Taiwan’s relationship with foreign aid provides an excellent example of how aid can lead to sustainable development outcomes. In 1949 Taiwan was very poor. It had gained its independence from Japan after World War II, but simultaneously lost its largest trading partner—Japan. As such, the tiny island of roughly eight million people found itself in a politically liberating, but economically precarious, situation. The average per capita income of Taiwan was $100 and 60% of the population engaged in agriculture, most of which was for subsistence. In addition, with the exception of some textile factories, sugar refineries, and food processing plants, Taiwan practically had no industries. Taiwan, at the time, looked similar to many poor nations today, but fairly quickly, its economy began to change for the better.
Foreign aid, especially aid from the United States, is often cited as a critical factor that helped Taiwan develop. And indeed it was. On average, each year between 1950 and 1965, Taiwan received roughly $100 million in economic aid from the United States. That accounted for approximately 10% of the small nation’s GDP. By 1965, however, Taiwan had successfully weaned itself off foreign aid and was well on its way to becoming one of the most successful 20th century economic transformations.
Taiwan’s story often serves as evidence that foreign aid works, but we must understand that the purpose of aid in Taiwan was similar to that in South Korea: to end aid. In order to do this, Taiwanese officials had to match many of the aid projects in their nation with their local capabilities.
What are capabilities?
Many innovations, as well as foreign-aid projects, fail not because of some fatal design flaw or for a lack of planning. They fail because the responsibility to execute and sustain them is given to people, organizations, and governments that are not capable of succeeding due to limitations in their capabilities. Understanding what capabilities are and how they can impact the result of a project even before the project begins can help many development organizations predict the likelihood of success—or failure—in the work that they do. So, what exactly are capabilities?
An organization’s capabilities are determined by three elements in its business model: resources, processes, and priorities.
Resources are the most tangible of the three. They include people, equipment, technology, cash, buildings, intellectual property, and many other assets. Resources are the most easily bought and sold of the three elements.
Processes are the patterns of interaction, coordination, communication, and decision making through which organizations create value as they transform inputs of resources into products and services of greater worth. Processes include things like, how an organization conducts market research, hiring, budgeting, and other aspects of its business. Some processes are are explicitly defined, documented, and followed while others are habitual routines of ways of working together that have evolved over time.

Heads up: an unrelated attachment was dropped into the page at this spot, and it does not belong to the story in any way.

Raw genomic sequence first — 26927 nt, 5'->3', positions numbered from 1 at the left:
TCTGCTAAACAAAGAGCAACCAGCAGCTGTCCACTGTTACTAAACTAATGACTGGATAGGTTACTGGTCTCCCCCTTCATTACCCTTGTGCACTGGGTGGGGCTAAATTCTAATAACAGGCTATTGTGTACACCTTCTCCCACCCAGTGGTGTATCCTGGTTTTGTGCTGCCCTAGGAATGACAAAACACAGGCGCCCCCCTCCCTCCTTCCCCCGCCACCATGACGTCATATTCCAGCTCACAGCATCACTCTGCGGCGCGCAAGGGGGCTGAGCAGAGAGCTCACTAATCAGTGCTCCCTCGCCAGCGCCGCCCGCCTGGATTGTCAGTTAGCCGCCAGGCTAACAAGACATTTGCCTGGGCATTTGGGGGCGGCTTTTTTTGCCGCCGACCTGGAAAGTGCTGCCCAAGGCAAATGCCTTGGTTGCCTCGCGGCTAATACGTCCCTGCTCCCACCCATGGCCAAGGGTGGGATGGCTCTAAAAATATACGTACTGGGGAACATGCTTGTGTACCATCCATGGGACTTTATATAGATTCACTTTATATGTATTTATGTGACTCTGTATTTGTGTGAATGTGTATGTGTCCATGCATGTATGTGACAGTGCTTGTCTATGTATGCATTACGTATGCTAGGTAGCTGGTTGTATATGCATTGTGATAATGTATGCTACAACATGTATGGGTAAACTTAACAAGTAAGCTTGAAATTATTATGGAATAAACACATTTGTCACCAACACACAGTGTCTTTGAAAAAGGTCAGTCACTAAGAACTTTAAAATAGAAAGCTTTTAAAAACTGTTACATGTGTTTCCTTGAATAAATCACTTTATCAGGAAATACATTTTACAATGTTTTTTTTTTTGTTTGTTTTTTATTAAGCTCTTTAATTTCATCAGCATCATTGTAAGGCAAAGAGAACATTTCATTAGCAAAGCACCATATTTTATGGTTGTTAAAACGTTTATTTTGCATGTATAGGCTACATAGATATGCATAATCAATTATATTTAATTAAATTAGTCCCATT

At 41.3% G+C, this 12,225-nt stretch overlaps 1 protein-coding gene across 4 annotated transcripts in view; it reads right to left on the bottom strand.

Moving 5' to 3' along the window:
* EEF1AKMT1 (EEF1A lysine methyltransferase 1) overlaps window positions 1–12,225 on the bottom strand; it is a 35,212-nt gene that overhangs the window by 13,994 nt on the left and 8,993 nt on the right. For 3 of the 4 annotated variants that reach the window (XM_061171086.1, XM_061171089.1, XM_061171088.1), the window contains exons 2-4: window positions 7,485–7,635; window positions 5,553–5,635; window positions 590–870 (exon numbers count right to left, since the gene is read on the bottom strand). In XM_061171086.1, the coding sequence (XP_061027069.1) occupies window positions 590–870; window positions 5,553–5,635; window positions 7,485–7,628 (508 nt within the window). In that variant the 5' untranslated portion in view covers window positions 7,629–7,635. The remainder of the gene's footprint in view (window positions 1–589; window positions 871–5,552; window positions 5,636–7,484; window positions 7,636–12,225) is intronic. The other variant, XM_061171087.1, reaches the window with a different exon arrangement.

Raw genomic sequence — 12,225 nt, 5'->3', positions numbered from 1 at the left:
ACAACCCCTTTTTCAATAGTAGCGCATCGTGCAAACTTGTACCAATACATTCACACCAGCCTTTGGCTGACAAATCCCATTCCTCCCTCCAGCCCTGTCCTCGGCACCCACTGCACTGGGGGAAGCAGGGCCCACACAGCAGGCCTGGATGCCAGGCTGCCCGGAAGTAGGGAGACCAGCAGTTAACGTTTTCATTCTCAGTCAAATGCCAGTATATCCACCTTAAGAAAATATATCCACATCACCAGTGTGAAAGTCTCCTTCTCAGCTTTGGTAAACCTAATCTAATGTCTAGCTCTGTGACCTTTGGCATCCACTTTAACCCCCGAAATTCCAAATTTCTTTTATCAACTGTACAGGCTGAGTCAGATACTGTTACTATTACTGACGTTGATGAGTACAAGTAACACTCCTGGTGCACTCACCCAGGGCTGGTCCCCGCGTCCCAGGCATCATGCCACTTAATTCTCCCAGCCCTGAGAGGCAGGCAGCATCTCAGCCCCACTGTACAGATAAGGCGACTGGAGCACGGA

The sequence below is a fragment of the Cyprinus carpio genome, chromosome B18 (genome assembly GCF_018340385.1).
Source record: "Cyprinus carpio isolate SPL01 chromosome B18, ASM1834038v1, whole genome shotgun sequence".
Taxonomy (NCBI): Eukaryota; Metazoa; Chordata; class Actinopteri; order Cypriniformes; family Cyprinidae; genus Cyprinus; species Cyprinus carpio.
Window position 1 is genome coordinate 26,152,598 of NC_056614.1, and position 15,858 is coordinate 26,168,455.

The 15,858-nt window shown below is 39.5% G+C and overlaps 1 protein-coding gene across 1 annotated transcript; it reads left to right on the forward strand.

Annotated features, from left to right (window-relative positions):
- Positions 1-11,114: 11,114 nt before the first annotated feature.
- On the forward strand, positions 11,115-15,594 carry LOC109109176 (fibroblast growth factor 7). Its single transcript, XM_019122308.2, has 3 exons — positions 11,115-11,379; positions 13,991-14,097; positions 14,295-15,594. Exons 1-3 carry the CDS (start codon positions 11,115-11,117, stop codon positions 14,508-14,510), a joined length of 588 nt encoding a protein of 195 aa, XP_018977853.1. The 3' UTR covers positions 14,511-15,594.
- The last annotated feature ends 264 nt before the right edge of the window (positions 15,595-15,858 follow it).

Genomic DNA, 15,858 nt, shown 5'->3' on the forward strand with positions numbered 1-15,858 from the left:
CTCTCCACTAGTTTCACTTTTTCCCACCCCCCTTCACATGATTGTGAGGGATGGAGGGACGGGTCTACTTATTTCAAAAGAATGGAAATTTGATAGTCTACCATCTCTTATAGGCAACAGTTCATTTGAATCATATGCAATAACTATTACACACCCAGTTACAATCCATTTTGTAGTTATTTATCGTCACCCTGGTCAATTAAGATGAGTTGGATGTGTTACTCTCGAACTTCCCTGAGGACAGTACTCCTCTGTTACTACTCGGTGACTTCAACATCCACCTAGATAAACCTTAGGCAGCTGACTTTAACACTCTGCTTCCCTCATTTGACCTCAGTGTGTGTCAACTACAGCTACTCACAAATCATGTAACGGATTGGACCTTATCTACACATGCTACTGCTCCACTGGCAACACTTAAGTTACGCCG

Priorities affect what an organization can and cannot accomplish. Priorities are essentially the policies, rules, and culture that have emerged over time to guide decisions about how organizations use their resources and processes. For example, many mainframe computer companies found the PC business too small and unprofitable because their machines sold for orders of magnitudes more than personal computers. Their policies had emerged to prioritize bigger and bigger mainframe sales opportunities.
In the same way organizations have capabilities, countries also have specific capabilities. For example, some countries have an abundance of natural resources while others have developed resources such as excellent higher education institutions, patents, and efficient infrastructures over time. In terms of processes different countries have very specific ways of doing things. For example, the length of time it takes to register a business, the steps necessary to certify a drug, become a doctor, or run for office, all constitute processes specific to individual countries. As per priorities, some countries prioritize government social welfare programs while others don’t see the role of government as being so involved.
Countries, just like organizations it turns out, have vastly different capabilities.
Taiwan, foreign aid, and capabilities
In receiving aid, Li Kuo-ting, Taiwan’s Secretary General of the Council for U.S. Aid from 1958 to 1963, made decisions regarding whether to support projects based on Taiwan’s technological and managerial capabilities at the time, and not on the size of the project or the potential financial impact to Taiwan. As the government built more and more capabilities, it took on increasingly complex projects.
One of the things that often happens in the global development industry is that many projects are executed without ensuring that local capabilities are developed enough to maintain such projects. Unfortunately, this practice leaves too many poor countries with good, but highly technical and advanced projects that don’t work in their contexts. Hospitals are provided with advanced medical equipment that they can neither use nor repair; computers are donated in regions without electricity; and schools are built without trained teachers and contextual curriculums.
I am not suggesting that the aid spigot be turned off around the world while local economies struggle to develop the right capabilities. What I am instead suggesting is that more development activities consider the local context and focus on the goal of helping build capabilities that can help the local economy develop itself. Aid can go a very long way in helping communities lift themselves out of poverty if it’s directed to the right place and in executing the right activities.